Small Tea Bowl with Rounded Sides and Russet Hare's Fur Markings, Song dynasty, 12th-13th century. Jian ware: dark gray stoneware with dark brown glaze, the markings in iron oxide. From the Jian kilns at Jianyang, Fujian province. H. 5.9 x Diam. 10.5 cm (2 5/16 x 4 1/8 in.). Harvard Art Museums/Arthur M. Sackler Museum, Bequest of Edmund Chi Chien Lin, 2010.459 © President and Fellows of Harvard College.
This small tea bowl has rounded sides that rise from its small, circular footring to its circular lip, which is subtly indented just below the top. The bowl's walls are relatively thick, though they taper towards the lip; the thick walls 1) helped to keep warm the tea that originally was served in the bowl and 2) made the bowl's center of gravity relatively low which aided in keeping the bowl upright and the tea contained, should the filled bowl accidentally be bumped. The dark brown glaze, which appears black in reflected light, covers the bowl's interior and most of its exterior, stopping about one-third of the way up from the footring. The lowest portion of the bowl is unglazed, as are the footring and base. The bowl's dark gray clay body is visible in the unglazed areas; the exposed body clay assumed a dark purplish brown, or liver-colored, skin during firing. Termed "hare's fur markings", subtle russet brown streaks enliven the glaze inside and out on the upper portion of the bowl. The markings were created by dipping the lip of the bowl into iron-oxide-rich slip, once the glaze slurry had been applied and had dried or at least stabilized. The bowl was fired right side up in a saggar, standing on its footring. This is an exceptionally fine bowl of this type in terms of its shape, glaze, hare's fur markings, and condition.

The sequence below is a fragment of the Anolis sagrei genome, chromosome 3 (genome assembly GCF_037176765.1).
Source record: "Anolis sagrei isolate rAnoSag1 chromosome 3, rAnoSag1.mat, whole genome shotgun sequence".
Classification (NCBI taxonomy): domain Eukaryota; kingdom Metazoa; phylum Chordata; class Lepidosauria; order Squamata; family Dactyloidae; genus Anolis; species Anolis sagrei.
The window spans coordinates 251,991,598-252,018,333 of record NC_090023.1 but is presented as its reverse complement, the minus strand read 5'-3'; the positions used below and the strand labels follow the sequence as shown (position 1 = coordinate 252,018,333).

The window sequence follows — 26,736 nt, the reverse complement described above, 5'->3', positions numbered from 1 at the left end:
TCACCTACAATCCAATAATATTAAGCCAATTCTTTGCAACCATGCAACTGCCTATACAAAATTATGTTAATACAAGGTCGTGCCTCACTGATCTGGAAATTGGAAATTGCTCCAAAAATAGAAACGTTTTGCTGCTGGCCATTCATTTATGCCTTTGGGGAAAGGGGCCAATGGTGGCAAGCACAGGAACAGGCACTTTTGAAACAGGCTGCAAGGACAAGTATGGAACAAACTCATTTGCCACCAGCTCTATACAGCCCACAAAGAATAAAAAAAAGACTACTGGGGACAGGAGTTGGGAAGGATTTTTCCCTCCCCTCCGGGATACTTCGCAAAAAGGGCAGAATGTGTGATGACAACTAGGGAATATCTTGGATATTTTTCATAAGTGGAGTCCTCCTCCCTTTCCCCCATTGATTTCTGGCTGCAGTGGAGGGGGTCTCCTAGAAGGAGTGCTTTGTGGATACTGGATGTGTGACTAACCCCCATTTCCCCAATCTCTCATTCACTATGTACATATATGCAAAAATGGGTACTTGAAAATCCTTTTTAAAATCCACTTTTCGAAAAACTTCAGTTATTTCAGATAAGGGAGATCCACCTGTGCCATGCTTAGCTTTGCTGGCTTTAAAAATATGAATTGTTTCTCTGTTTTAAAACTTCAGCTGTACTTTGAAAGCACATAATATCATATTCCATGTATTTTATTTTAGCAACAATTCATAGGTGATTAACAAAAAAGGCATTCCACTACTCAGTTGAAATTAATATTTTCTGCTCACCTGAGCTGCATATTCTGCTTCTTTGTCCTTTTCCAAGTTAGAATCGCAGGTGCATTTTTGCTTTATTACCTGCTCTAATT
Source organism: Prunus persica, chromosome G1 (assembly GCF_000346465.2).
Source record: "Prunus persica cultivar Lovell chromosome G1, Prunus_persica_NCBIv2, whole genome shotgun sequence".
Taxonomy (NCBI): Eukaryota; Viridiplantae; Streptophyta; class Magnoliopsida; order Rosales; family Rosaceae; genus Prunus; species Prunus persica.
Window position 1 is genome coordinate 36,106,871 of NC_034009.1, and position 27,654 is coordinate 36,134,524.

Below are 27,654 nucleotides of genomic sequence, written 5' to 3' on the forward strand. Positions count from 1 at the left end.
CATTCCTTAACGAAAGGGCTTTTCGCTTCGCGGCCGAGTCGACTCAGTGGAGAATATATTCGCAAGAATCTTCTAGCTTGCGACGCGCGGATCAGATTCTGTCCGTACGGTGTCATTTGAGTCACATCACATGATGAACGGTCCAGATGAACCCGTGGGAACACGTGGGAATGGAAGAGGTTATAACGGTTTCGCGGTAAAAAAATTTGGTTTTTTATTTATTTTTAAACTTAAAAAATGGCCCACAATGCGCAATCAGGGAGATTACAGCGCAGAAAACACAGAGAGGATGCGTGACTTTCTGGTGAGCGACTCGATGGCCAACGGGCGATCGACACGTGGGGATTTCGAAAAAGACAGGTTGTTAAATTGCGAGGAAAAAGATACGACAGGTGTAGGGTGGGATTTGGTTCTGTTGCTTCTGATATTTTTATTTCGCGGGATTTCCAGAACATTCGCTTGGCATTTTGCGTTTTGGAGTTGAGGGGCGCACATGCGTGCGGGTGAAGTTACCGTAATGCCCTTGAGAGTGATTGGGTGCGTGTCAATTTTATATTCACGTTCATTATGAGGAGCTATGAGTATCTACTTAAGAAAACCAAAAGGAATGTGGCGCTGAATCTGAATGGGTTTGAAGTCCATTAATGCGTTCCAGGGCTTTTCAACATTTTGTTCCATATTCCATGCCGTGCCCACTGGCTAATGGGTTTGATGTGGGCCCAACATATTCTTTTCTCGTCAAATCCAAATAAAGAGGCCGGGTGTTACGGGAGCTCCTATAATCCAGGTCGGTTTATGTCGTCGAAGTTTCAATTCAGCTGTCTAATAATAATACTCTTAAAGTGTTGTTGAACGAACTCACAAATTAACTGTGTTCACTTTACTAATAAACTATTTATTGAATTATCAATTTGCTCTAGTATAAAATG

Provenance: Edmund Lin (1928-2006; Professor, Harvard Medical School), Boston; by bequest to the Harvard Art Museum